Choose alternatives to narcotic pain medicines before knee replacement.
A study published Nov. 2, 2011, in the Journal of Bone and Joint Surgery suggests that people who take narcotic (opioid) pain relievers before knee-replacement surgery may have more difficulty recovering afterward. Common opioid pain relievers include hydrocodone (Vicodin, Lortab) and oxycodone (Percocet, Tylox). Researchers compared patients who had regularly used opioids for six or more weeks before surgery to those who had not used the medications. Compared to nonusers, chronic opioid users had longer hospital stays, lower function, and less mobility in the replaced knee, and more pain, stiffness and complications two to seven years after surgery, the study found. The take-home message: Review with your physician alternatives to opioid pain medications before knee replacement, and consider an earlier referral to an orthopaedic surgeon before using opioids habitually.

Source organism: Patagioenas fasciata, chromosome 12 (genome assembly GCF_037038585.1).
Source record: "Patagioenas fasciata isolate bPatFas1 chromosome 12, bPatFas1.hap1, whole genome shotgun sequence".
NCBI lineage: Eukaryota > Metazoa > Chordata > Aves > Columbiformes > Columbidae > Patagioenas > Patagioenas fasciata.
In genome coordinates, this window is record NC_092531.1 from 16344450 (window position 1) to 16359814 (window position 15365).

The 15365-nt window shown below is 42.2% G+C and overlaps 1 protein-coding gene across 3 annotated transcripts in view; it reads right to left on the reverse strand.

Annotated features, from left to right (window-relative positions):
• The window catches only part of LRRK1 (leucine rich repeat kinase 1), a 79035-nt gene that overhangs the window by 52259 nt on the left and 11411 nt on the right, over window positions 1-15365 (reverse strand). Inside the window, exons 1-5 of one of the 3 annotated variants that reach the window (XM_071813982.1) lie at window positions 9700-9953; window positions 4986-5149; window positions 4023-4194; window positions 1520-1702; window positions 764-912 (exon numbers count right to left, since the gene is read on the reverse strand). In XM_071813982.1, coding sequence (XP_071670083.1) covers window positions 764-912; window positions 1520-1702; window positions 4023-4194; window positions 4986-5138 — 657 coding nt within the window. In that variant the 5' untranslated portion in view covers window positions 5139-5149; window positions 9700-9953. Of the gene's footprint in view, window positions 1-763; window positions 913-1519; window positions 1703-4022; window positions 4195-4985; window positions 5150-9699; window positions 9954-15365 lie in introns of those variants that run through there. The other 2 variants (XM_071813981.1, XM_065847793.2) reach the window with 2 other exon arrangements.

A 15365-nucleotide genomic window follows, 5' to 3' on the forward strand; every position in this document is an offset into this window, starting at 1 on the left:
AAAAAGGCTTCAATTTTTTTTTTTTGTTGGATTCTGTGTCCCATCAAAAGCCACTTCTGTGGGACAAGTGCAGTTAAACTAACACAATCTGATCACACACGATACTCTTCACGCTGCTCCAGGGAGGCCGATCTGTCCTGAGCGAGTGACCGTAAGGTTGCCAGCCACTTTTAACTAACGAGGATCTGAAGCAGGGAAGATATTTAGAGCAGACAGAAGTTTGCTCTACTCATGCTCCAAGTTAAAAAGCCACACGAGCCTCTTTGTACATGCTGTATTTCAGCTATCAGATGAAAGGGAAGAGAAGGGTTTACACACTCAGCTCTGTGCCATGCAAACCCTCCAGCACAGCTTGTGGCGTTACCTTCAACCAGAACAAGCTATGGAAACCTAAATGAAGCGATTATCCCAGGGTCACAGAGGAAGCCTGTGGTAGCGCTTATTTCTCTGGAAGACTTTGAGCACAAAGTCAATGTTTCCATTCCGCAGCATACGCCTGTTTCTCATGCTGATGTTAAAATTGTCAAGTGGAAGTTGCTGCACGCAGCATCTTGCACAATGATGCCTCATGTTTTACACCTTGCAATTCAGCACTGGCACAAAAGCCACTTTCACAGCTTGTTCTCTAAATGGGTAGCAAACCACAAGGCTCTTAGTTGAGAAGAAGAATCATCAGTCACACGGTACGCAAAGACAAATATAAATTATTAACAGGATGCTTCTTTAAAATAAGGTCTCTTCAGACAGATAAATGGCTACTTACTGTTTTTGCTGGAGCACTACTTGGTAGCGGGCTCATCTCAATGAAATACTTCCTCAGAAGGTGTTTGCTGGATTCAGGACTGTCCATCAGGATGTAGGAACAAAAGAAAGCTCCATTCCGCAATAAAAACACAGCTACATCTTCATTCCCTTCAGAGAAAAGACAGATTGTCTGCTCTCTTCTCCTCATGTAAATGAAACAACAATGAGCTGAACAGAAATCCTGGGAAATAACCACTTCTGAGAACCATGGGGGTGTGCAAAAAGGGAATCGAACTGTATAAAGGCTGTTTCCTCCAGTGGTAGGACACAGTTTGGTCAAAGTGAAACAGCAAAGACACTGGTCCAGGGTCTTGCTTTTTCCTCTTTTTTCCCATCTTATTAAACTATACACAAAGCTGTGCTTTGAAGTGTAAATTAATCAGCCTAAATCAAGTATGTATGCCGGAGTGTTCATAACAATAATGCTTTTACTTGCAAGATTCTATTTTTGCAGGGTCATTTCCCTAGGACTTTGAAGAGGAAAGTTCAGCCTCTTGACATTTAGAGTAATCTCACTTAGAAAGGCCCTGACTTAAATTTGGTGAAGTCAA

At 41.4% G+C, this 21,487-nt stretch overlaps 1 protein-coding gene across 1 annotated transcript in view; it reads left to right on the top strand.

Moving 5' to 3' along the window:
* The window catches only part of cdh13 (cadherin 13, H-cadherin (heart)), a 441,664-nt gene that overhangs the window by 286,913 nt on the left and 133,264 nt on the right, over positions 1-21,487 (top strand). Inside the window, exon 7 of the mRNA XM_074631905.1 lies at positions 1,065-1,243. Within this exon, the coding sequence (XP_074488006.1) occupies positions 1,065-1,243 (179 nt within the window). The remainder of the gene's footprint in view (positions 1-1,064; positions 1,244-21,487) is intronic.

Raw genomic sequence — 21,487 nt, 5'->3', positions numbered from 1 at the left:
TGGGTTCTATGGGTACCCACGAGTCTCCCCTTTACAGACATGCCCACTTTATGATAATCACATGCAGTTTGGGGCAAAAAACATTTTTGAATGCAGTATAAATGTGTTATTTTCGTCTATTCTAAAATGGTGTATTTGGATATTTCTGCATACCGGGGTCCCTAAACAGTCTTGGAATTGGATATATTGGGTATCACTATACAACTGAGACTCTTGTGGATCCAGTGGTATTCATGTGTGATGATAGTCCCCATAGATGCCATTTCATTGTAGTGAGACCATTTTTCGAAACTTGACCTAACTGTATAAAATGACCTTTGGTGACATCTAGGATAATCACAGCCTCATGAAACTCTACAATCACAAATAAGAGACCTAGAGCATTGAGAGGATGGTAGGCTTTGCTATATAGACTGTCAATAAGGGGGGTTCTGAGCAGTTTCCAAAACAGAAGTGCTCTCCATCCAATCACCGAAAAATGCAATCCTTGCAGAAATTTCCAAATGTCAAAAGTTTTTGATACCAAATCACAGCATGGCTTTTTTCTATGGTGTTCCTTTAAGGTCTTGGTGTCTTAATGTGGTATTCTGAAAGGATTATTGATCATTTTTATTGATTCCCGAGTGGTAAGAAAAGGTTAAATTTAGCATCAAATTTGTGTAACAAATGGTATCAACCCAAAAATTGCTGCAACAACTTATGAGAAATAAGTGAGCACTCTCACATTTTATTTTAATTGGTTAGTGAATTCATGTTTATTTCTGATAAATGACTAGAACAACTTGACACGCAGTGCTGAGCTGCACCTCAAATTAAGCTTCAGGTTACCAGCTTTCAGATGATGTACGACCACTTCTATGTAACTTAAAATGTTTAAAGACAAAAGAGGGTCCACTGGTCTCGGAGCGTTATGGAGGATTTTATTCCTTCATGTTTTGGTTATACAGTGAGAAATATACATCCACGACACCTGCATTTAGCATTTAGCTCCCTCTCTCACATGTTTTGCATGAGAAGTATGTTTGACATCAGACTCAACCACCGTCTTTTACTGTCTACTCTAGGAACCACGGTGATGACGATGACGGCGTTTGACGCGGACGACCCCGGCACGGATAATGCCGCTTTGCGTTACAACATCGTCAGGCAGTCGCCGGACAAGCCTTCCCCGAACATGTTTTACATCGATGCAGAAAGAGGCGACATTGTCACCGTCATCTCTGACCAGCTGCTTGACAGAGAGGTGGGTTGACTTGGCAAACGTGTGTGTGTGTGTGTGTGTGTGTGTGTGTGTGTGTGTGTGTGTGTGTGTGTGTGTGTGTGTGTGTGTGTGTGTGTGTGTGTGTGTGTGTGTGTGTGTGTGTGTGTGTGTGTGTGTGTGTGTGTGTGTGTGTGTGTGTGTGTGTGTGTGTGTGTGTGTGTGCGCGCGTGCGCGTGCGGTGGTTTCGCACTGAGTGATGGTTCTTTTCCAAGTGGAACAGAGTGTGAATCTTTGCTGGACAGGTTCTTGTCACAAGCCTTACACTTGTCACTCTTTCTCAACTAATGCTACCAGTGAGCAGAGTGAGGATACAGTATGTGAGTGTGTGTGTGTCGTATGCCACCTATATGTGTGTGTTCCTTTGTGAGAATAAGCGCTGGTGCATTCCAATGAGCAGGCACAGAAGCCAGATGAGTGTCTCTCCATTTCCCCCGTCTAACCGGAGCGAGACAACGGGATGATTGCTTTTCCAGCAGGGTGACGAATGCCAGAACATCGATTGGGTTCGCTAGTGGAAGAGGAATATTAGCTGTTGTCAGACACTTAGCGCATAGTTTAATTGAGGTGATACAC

|Printer friendly Cite/link Email Feedback|
|Title Annotation:||NEWS BRIEFS|
|Publication:||Men's Health Advisor|
|Date:||Jan 1, 2012|
|Previous Article:||Taking blood pressure medications at bedtime may be more beneficial.|
|Next Article:||"Mini stroke" significantly shortens life expectancy.|